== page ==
Having a good job after completing school is a dream for every African youth. On a broader view of the current situation of youth employment rates, the more significant percentage is jobless. While every country is trying to implement policies and frameworks that would engage youths, it is evident that most of the youths in Africa have more significant problems.
There is no new trend in youth development challenges in African countries. Instead, a combination of factors points to the bigger problem that has become a major national role in the region.
Youth employment scenarios in Sub-Saharan Africa and the North
In sub-Saharan Africa, the unemployment rates are relatively low. The majority of the youths, despite suffering from under-employment and lack of a good working environment, have paying jobs. The total working class which constitutes to 38.1 percent, 23.5 percent are the youth. The women face more challenges than men in getting jobs and experience inadequate working space than men. The most available work is informal employment.
In North Africa, a new scenario is consistently on the rise as a bigger number of literate youths in society are jobless. The unemployment rates are quite high, with 23.8 estimated in 2019 and the high standard of joblessness foreseen to extend in the coming years. The high unemployment rates can be said to be the root of the Arab Springs rebellion in some parts of the Africa countries. In comparison, women’s participation in the labor force is the lowest to that of men all over the world. Most available jobs are formal but still at low rates.
International Labor Organization support on youth employment in Africa
With the International Labor Organization support, youth employment has taken a new direction where it aims at creating opportunities for the youths. ILO employment plan covered three areas, technical assistance, advocacy, and knowledge development and dissemination.
On Technical assistance, the support is primarily through technical development projects. The ILO has put in place professional youth employment cooperation projects in 27 countries across Africa with a budget of over $ 80 million.
Policy advisory services. The organization has taken the mandate to bring in decent working into national and regional development in the African countries. These include legislative advice on basic labor standards. And correct advice on the best possible ways of incorporating youth into development. For example, the incorporation of the national action plans on youth employment and access to money in countries like DRC, Egypt, Malawi, Togo, Uganda, and Morocco.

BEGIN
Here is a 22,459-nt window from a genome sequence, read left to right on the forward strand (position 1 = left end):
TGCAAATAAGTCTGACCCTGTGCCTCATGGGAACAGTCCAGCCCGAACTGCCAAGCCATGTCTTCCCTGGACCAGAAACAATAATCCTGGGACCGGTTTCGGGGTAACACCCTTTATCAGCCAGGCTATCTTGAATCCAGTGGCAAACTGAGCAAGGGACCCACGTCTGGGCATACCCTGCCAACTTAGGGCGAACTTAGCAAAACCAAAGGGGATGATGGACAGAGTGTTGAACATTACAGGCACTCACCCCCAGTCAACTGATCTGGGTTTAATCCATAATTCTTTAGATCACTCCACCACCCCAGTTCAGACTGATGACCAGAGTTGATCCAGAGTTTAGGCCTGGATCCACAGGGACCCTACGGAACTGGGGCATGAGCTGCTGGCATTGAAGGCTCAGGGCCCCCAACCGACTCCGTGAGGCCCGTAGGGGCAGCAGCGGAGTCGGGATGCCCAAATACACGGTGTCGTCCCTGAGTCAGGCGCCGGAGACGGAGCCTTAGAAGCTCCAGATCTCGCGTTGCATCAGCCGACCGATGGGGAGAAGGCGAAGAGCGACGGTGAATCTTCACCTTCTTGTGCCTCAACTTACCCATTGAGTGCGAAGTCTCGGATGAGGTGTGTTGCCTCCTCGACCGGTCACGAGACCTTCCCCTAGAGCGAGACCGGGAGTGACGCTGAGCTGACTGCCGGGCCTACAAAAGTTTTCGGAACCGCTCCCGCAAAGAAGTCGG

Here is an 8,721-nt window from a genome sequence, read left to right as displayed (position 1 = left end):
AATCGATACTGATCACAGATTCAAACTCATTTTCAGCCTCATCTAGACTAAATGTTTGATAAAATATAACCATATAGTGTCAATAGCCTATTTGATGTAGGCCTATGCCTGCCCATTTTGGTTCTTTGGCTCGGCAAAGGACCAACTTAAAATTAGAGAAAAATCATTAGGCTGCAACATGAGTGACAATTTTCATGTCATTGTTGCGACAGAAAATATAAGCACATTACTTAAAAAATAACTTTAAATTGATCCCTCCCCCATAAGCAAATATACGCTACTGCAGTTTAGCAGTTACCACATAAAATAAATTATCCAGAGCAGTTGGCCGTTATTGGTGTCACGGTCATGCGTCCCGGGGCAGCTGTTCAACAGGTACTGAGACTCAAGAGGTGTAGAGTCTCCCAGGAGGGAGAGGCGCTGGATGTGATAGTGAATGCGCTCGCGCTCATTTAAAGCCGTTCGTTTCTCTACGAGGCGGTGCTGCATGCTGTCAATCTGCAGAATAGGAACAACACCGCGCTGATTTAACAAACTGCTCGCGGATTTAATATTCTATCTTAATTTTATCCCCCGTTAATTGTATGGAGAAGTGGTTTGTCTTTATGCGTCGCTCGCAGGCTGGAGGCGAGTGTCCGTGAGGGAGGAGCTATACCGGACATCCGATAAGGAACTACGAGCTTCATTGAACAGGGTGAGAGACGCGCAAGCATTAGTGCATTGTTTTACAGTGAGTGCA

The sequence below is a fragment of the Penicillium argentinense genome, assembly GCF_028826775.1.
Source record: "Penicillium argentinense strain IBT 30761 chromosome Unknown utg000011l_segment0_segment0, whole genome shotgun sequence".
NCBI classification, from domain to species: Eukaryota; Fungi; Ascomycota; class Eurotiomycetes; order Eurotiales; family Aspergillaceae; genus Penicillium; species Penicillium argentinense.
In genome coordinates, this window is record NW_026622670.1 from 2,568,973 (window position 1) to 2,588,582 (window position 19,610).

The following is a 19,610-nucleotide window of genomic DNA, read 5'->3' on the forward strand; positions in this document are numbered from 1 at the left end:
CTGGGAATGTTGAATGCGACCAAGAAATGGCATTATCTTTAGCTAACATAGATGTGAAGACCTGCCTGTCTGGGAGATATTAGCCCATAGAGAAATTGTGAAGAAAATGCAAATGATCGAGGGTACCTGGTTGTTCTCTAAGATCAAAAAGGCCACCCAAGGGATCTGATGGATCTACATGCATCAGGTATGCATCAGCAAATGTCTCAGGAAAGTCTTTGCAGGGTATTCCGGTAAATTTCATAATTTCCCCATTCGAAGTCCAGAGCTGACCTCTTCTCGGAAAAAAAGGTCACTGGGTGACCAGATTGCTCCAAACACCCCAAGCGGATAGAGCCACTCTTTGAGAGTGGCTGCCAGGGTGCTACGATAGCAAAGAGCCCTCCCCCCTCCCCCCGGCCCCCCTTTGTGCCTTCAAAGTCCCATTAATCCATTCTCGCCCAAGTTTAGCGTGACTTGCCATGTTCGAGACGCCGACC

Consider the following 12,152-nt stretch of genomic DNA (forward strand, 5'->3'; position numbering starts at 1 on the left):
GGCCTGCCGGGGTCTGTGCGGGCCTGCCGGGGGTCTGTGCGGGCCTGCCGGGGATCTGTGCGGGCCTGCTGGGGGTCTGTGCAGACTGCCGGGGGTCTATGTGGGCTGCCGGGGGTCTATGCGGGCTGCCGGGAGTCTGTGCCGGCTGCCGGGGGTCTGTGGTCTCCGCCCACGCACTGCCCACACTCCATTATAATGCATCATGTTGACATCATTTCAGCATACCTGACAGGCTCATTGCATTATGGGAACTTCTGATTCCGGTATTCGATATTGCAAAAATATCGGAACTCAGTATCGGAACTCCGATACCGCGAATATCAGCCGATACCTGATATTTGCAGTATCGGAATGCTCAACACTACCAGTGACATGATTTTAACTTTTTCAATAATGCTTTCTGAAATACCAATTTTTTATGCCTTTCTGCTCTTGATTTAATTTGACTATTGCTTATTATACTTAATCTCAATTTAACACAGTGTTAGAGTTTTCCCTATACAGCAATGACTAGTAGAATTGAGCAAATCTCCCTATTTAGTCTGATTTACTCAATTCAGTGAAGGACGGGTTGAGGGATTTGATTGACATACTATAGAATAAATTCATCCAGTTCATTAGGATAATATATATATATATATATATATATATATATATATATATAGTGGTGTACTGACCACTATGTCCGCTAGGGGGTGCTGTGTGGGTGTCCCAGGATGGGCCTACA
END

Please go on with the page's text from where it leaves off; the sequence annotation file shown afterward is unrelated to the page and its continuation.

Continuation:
Employment services. Creating employment services, skill development, and training on the new labor market. These include technical and vocational education, apprenticeship schemes. And specific job skills tailored to support most challenged youths, for example, in Comoros, Burkina Faso, Egypt, Zambia, Liberia, and Benin.
Employment creation. For example, coming up with enterprise and entrepreneurship skill support, sustainable business ideas, and labor-based public works. These skills of trade have helped youths in Kenya, South Africa, Sudan, Uganda, Somali, and Tanzania to be self-employed and create jobs for fellow youths.
Summary of youth employment in Africa
The youth population is increasingly on the rise, and due to fewer jobs, many are left with no option to resort to the available informal jobs. The irony in Africa is the high number of youths getting a quality education, but there are no jobs in the accommodate them. This has made youths involved in risky behaviors to find their way in the Africa hard economy.
On the other side, the International bodies, NGOs, African governments are coming up with policies and strategies that incorporate the youth into development programs. The support in the form of grants, technical training, and skill development in job creation is another step in improving the lives of jobless youths. Despite the challenges, the future is bright for the youths as better practices are in place to bring the needed change.